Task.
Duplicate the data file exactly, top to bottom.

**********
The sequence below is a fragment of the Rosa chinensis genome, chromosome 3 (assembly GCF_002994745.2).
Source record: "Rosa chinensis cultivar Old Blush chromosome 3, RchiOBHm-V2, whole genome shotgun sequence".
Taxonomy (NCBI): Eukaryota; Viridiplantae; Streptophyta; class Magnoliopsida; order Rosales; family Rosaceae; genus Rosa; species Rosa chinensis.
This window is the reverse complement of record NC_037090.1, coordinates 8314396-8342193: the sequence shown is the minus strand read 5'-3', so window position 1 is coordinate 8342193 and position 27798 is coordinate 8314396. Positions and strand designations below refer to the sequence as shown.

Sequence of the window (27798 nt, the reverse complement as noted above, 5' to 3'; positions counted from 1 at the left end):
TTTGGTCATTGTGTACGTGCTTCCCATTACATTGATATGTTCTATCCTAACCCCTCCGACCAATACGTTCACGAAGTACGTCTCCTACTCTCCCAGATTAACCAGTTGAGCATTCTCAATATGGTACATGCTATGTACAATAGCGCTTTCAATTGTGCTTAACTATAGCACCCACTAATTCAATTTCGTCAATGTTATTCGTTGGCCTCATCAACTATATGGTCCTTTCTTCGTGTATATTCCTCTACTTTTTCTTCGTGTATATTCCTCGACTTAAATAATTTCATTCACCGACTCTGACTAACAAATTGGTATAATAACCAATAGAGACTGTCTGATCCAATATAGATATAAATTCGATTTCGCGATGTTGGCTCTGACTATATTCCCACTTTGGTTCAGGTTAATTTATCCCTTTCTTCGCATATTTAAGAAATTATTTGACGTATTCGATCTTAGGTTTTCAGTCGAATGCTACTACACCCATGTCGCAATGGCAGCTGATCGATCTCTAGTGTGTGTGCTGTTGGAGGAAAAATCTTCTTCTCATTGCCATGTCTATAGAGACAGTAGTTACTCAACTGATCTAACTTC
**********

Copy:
The sequence below is a fragment of the Rosa chinensis genome, chromosome 3 (assembly GCF_002994745.2).
Source record: "Rosa chinensis cultivar Old Blush chromosome 3, RchiOBHm-V2, whole genome shotgun sequence".
Taxonomy (NCBI): Eukaryota; Viridiplantae; Streptophyta; class Magnoliopsida; order Rosales; family Rosaceae; genus Rosa; species Rosa chinensis.
This window is the reverse complement of record NC_037090.1, coordinates 8314396-8342193: the sequence shown is the minus strand read 5'-3', so window position 1 is coordinate 8342193 and position 27798 is coordinate 8314396. Positions and strand designations below refer to the sequence as shown.

Sequence of the window (27798 nt, the reverse complement as noted above, 5' to 3'; positions counted from 1 at the left end):
TTTGGTCATTGTGTACGTGCTTCCCATTACATTGATATGTTCTATCCTAACCCCTCCGACCAATACGTTCACGAAGTACGTCTCCTACTCTCCCAGATTAACCAGTTGAGCATTCTCAATATGGTACATGCTATGTACAATAGCGCTTTCAATTGTGCTTAACTATAGCACCCACTAATTCAATTTCGTCAATGTTATTCGTTGGCCTCATCAACTATATGGTCCTTTCTTCGTGTATATTCCTCTACTTTTTCTTCGTGTATATTCCTCGACTTAAATAATTTCATTCACCGACTCTGACTAACAAATTGGTATAATAACCAATAGAGACTGTCTGATCCAATATAGATATAAATTCGATTTCGCGATGTTGGCTCTGACTATATTCCCACTTTGGTTCAGGTTAATTTATCCCTTTCTTCGCATATTTAAGAAATTATTTGACGTATTCGATCTTAGGTTTTCAGTCGAATGCTACTACACCCATGTCGCAATGGCAGCTGATCGATCTCTAGTGTGTGTGCTGTTGGAGGAAAAATCTTCTTCTCATTGCCATGTCTATAGAGACAGTAGTTACTCAACTGATCTAACTTC